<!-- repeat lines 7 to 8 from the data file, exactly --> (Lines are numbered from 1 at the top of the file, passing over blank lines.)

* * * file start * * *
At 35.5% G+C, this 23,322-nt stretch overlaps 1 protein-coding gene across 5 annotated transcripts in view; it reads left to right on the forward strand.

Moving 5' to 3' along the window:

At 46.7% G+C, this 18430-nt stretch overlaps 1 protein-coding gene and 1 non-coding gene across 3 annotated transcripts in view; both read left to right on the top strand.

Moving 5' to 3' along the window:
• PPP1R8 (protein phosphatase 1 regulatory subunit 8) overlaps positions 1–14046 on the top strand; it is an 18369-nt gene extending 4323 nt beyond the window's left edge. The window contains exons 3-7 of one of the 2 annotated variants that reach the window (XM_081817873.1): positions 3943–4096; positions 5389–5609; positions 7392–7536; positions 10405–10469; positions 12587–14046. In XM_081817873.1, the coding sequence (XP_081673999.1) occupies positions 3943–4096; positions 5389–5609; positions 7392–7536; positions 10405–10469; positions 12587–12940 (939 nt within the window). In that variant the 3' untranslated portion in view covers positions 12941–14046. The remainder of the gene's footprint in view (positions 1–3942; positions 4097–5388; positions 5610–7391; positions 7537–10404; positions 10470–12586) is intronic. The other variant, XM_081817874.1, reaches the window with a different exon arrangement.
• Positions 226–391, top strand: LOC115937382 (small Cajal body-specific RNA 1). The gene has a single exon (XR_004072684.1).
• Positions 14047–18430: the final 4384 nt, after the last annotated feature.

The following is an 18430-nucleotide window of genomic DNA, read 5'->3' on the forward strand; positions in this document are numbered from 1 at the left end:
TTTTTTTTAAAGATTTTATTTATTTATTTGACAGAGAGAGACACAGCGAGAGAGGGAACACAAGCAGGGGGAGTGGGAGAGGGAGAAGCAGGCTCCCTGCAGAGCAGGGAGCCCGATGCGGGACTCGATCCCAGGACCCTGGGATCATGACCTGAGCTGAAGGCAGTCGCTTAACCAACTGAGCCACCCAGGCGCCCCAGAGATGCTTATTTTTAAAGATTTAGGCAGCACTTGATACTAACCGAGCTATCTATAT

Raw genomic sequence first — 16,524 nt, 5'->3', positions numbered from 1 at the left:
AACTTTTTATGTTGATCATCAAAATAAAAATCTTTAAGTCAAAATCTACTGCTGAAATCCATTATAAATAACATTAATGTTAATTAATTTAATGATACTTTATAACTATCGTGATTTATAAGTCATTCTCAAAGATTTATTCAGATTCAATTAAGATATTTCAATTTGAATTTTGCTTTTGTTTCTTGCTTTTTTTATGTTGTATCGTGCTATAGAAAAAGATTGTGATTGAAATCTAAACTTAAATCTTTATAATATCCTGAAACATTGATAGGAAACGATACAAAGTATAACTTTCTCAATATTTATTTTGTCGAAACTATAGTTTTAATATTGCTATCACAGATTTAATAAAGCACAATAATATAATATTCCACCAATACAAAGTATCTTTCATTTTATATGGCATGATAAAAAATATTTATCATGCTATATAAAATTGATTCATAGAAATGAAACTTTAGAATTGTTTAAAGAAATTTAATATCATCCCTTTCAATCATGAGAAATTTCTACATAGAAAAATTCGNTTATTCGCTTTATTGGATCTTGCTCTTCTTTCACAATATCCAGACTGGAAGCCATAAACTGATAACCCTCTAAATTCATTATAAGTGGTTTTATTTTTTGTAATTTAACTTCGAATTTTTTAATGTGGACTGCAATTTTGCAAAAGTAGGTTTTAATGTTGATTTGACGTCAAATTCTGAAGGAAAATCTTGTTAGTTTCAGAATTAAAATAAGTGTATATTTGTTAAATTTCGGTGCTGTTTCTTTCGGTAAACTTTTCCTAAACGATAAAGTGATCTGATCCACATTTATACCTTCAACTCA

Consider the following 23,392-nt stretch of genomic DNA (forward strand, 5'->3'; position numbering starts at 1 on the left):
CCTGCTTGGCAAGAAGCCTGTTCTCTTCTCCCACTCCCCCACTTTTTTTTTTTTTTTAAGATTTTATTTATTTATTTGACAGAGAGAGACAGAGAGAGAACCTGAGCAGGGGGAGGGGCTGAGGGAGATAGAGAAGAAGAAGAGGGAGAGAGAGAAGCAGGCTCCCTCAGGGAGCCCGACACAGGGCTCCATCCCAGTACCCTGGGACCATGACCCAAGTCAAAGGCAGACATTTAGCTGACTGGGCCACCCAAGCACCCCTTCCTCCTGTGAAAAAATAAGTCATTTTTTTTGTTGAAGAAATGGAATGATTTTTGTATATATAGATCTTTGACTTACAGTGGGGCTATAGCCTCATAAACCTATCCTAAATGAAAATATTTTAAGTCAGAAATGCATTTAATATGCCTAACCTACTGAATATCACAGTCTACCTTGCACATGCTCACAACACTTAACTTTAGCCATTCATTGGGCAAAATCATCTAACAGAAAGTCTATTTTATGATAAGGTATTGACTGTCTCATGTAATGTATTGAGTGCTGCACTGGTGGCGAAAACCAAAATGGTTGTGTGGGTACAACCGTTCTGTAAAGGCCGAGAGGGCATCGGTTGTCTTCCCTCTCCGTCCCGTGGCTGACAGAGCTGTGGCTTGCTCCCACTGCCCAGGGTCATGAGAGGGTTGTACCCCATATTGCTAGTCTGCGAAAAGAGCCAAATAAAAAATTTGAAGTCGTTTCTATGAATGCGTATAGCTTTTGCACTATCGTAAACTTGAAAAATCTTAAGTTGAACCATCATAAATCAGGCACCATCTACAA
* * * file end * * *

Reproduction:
• Positions 14047–18430: the final 4384 nt, after the last annotated feature.

The following is an 18430-nucleotide window of genomic DNA, read 5'->3' on the forward strand; positions in this document are numbered from 1 at the left end: